PAGE 5

5 TABLE OF CONTENTS page ACKNOWLEDGMENTS ................................ ................................ ................................ .. 4 LIST OF TABLES ................................ ................................ ................................ ............ 8 LIST OF FIGURES ................................ ................................ ................................ .......... 9 LIST OF ABBREVIATIONS ................................ ................................ ........................... 11 CHAPTER 1 INTRODUCTION ................................ ................................ ................................ .... 15 Myotonic Dystrophy ................................ ................................ ................................ 16 Genetics ................................ ................................ ................................ ........... 17 Clinical Features of DM ................................ ................................ .................... 18 Myotonia ................................ ................................ ................................ .... 18 Muscle wasting ................................ ................................ .......................... 19 Cataracts ................................ ................................ ................................ .... 19 Heart problems ................................ ................................ .......................... 19 Endocrine system ................................ ................................ ...................... 20 Gastrointestinal track ................................ ................................ ................. 21 Mature balding and calcifying epithelioma ................................ ................. 21 Brain abnormalities ................................ ................................ .................... 21 The Molecular Etiology of Myotonic Dystrophy ................................ ................. 25 Muscleblind Like Protein Family ................................ ................................ ............. 27 Mouse DM Models ................................ ................................ ................................ .. 31 HSA LR ................................ ................................ ................................ ............... 32 Mbnl1 3/ 3 ................................ ................................ ................................ ...... 32 CELF1 Overexpression ................................ ................................ .................... 33 DM300, DM328XL and DMSXL ................................ ................................ ........ 33 M bnl2 Gene Trap Mouse Models ................................ ................................ ..... 34 Discussion ................................ ................................ ................................ .............. 35 2 MBNL2 IS EXPRESSED IN MURINE ADULT BRAIN BUT NOT MUSCLE ............ 38 Results ................................ ................................ ................................ .................... 38 Mbnl2 Is Widely Expressed In the Murine Brain ................................ ............... 38 Generation of an Mbnl2 Speci fic Antibody ................................ ........................ 39 Isoform analysis ................................ ................................ ......................... 40 Antibody production and testing ................................ ................................ 40 Generation of an Mbnl2 Knockout Mouse Model ................................ .............. 42 Generation of the Mbnl2 ES cell targeting vector ................................ ....... 42 ES cell targeting ................................ ................................ ......................... 44 ES cell blastocyst injections ................................ ................................ ....... 45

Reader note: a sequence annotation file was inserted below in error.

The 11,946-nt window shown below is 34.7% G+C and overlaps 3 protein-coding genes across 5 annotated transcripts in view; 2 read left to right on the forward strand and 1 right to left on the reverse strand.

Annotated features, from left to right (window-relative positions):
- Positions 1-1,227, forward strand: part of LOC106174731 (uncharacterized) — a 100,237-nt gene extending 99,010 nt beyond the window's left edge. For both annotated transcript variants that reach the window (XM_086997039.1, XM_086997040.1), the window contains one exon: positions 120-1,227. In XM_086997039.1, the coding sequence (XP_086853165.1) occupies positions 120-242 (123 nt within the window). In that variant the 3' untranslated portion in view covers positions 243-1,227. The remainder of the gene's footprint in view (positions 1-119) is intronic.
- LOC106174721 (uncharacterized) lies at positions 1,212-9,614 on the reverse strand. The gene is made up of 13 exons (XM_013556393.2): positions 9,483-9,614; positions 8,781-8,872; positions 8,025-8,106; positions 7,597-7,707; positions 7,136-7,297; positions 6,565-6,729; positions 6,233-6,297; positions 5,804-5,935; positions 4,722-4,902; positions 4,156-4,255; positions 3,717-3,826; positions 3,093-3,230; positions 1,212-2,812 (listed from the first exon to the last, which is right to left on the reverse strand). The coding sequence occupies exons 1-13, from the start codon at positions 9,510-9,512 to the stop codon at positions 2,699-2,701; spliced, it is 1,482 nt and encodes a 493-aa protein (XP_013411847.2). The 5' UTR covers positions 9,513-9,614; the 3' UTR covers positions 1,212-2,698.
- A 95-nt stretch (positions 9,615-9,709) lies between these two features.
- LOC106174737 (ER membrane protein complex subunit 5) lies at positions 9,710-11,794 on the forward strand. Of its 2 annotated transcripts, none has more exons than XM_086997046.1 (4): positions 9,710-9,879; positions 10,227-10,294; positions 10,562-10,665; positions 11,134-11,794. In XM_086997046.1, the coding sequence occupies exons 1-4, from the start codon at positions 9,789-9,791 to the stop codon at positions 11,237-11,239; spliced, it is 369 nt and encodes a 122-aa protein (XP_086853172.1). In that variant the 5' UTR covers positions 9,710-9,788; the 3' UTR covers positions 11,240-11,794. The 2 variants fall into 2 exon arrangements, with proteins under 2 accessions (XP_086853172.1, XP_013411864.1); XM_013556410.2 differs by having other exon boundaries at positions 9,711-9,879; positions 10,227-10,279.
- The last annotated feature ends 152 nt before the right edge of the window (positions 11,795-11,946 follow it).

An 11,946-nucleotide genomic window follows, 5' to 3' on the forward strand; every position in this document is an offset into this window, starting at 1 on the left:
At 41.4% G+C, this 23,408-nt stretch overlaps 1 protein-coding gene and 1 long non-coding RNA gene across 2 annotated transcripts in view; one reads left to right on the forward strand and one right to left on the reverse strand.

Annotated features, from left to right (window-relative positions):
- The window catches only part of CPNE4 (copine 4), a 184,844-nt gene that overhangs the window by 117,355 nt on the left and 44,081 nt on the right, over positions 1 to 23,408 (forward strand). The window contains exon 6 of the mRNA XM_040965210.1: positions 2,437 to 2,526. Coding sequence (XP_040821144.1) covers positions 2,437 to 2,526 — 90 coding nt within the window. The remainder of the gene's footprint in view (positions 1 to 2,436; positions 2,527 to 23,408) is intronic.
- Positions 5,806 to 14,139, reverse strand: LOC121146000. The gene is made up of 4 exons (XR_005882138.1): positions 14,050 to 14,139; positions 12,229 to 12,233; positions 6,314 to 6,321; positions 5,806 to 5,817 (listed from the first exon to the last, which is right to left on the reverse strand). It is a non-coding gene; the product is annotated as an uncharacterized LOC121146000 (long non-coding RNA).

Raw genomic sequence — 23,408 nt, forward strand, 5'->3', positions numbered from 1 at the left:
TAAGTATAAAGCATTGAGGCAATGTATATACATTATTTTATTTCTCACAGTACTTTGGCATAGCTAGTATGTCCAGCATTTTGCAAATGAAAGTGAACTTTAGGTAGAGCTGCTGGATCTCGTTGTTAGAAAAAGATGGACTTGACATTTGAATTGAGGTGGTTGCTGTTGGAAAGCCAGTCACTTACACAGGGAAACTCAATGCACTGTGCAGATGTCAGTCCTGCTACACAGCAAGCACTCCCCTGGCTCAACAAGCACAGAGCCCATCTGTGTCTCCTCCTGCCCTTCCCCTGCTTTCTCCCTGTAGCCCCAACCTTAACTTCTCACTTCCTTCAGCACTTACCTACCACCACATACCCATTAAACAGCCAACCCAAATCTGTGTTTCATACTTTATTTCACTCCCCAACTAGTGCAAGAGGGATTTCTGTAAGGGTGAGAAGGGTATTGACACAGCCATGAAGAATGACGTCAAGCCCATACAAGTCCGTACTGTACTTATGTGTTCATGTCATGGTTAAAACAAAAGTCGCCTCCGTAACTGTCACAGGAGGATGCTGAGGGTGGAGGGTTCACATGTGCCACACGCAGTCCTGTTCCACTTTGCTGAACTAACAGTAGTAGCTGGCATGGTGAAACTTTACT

PAGE 6